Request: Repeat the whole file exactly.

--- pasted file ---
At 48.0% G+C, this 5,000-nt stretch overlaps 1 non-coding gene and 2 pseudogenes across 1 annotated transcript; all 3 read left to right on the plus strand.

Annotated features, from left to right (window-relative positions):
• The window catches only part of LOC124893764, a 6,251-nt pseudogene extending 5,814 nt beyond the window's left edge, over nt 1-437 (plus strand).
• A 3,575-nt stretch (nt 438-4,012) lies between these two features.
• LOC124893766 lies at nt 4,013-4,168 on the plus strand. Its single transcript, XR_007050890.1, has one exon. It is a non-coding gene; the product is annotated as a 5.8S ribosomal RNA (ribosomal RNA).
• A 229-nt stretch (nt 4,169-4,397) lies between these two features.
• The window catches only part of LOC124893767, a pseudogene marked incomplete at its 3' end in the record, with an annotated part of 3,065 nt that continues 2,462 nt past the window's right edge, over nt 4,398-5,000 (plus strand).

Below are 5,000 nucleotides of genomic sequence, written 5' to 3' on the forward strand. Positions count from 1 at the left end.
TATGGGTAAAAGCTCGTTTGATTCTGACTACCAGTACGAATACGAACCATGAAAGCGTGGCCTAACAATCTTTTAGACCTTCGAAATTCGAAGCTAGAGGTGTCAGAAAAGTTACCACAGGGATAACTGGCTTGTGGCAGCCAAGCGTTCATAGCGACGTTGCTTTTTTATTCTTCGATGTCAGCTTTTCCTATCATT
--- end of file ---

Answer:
At 48.0% G+C, this 5,000-nt stretch overlaps 1 non-coding gene and 2 pseudogenes across 1 annotated transcript; all 3 read left to right on the plus strand.

Annotated features, from left to right (window-relative positions):
• The window catches only part of LOC124893764, a 6,251-nt pseudogene extending 5,814 nt beyond the window's left edge, over nt 1-437 (plus strand).
• A 3,575-nt stretch (nt 438-4,012) lies between these two features.
• LOC124893766 lies at nt 4,013-4,168 on the plus strand. Its single transcript, XR_007050890.1, has one exon. It is a non-coding gene; the product is annotated as a 5.8S ribosomal RNA (ribosomal RNA).
• A 229-nt stretch (nt 4,169-4,397) lies between these two features.
• The window catches only part of LOC124893767, a pseudogene marked incomplete at its 3' end in the record, with an annotated part of 3,065 nt that continues 2,462 nt past the window's right edge, over nt 4,398-5,000 (plus strand).

Below are 5,000 nucleotides of genomic sequence, written 5' to 3' on the forward strand. Positions count from 1 at the left end.
TATGGGTAAAAGCTCGTTTGATTCTGACTACCAGTACGAATACGAACCATGAAAGCGTGGCCTAACAATCTTTTAGACCTTCGAAATTCGAAGCTAGAGGTGTCAGAAAAGTTACCACAGGGATAACTGGCTTGTGGCAGCCAAGCGTTCATAGCGACGTTGCTTTTTTATTCTTCGATGTCAGCTTTTCCTATCATT